Results of the First Large-Scale Survey of Transportation Network Companies Use in the Bay Area

Results of the First Large-Scale Survey of Transportation Network Companies Use in the Bay Area

Transportation network companies (TNCs) such as Uber and Lyft have grown tremendously over the last decade, particularly in the San Francisco Bay Area. Nonetheless, relatively little publicly available data exist about the users of these services, their travel behaviors, volume of use, the times and locations of TNC trips, and how TNC services are affecting transportation system performance overall. This paper describes the methods and descriptive results of the first large-scale smartphone-based TNC user survey conducted in the California Bay Area in the fall 2018 and spring of 2019.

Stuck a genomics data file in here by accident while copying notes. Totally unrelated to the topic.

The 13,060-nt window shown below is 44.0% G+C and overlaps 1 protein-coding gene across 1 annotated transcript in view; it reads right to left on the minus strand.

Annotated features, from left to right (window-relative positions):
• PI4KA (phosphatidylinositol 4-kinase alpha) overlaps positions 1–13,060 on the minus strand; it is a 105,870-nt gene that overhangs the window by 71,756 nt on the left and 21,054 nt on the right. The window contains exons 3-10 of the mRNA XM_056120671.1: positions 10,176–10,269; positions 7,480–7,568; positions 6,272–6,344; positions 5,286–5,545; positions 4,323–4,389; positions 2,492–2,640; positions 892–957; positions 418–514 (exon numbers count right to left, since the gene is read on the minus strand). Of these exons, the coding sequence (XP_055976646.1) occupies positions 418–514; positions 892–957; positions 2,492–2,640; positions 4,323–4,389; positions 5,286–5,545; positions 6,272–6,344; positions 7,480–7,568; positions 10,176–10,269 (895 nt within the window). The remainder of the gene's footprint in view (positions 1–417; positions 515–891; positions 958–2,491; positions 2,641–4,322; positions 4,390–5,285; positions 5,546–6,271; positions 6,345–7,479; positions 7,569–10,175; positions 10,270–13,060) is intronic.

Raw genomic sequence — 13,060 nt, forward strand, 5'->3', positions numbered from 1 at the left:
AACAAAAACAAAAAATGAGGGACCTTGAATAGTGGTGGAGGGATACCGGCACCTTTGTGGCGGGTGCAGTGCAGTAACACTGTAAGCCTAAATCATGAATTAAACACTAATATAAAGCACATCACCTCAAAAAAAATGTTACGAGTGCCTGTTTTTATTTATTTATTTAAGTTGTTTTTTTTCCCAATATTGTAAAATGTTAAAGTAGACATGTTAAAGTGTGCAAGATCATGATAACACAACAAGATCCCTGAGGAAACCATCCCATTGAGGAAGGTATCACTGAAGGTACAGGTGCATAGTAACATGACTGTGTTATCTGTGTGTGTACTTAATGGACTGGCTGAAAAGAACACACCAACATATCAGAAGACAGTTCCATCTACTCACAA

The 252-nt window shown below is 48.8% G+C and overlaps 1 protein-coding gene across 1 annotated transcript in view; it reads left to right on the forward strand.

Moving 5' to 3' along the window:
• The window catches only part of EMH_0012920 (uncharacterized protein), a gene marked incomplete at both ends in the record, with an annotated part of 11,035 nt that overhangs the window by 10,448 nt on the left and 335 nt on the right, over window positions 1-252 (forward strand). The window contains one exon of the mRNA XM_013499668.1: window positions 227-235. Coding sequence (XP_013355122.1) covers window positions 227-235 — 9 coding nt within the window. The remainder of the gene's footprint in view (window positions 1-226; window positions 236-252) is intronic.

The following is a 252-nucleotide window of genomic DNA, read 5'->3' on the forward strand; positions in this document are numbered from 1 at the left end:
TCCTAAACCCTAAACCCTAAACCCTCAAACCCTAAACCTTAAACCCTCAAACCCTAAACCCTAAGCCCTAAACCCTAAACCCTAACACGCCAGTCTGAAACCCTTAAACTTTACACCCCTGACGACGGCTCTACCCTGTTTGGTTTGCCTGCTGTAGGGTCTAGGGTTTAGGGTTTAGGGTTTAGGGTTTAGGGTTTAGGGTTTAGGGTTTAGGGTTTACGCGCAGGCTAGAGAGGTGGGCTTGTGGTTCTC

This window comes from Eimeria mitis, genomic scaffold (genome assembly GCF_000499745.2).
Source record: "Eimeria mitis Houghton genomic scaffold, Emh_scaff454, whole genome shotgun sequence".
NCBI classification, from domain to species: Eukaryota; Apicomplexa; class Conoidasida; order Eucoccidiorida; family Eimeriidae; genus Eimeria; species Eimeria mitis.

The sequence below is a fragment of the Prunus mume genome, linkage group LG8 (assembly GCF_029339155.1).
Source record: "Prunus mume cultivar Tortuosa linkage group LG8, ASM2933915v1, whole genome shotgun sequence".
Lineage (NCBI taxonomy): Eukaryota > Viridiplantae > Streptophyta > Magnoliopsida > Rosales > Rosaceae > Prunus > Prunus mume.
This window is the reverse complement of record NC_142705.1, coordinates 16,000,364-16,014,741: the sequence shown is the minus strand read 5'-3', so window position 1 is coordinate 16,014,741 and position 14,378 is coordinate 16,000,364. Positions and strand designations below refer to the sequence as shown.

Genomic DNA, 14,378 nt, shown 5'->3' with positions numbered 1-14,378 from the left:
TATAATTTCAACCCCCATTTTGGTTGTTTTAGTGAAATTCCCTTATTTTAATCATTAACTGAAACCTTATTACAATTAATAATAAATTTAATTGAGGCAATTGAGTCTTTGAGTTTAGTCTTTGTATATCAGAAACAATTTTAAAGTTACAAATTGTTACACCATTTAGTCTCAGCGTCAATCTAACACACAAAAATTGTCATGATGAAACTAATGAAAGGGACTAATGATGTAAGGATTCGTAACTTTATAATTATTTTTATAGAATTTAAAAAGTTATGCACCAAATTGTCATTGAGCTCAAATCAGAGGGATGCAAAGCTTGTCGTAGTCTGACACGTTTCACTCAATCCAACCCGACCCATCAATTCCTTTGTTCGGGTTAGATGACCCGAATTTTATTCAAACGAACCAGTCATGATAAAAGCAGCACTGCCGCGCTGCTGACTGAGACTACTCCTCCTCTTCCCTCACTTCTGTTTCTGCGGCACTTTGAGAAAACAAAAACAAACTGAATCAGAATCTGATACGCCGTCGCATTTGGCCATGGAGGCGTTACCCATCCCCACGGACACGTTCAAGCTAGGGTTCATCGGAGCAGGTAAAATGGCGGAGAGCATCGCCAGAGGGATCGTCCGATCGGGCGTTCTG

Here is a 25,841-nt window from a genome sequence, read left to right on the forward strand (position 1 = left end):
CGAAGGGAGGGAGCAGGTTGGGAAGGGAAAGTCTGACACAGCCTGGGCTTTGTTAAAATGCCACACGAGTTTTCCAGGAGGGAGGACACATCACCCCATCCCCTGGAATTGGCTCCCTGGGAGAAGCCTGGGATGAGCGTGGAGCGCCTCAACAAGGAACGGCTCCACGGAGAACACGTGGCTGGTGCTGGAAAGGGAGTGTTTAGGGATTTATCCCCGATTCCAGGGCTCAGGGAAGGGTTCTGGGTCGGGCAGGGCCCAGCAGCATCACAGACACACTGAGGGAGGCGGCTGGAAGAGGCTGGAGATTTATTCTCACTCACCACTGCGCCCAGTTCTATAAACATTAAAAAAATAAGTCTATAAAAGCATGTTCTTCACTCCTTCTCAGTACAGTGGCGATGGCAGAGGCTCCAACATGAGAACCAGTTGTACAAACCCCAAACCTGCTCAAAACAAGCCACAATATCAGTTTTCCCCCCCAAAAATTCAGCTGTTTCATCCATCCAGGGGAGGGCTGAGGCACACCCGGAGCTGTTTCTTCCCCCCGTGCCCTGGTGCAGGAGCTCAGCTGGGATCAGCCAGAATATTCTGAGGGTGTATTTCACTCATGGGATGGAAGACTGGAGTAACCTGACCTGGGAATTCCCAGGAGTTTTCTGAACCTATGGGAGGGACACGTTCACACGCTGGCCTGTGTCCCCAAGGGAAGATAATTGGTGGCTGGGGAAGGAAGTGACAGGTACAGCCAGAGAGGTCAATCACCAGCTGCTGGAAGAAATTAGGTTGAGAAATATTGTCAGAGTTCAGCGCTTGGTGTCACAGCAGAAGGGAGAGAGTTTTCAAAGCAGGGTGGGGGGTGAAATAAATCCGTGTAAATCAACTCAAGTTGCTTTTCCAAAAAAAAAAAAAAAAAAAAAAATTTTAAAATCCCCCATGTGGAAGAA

Key findings

TNC trip-making on Fridays and Saturdays, which are often outside the scope of travel surveys focused on ‘‘typical weekday’’ travel, is about 38% higher than on weekdays. Agencies hoping to better understand TNCs, and new travel behaviors in general, may need to broaden their horizons for the types of data (and methods of collection) they need.

The new travel behaviors emerging in the Bay Area seem to be geographically concentrated in more dense, urban areas, with large discrepancies in the levels of activity taking place depending on the community type (i.e., rural/urban).

The impacts of TNCs on greenhouse gas emissions and vehicle miles traveled, two critically important metrics of the transportation system, need much more focus and attention. Initial results shown here for mode and travel substitution are consistent with other results summarized by SFCTA

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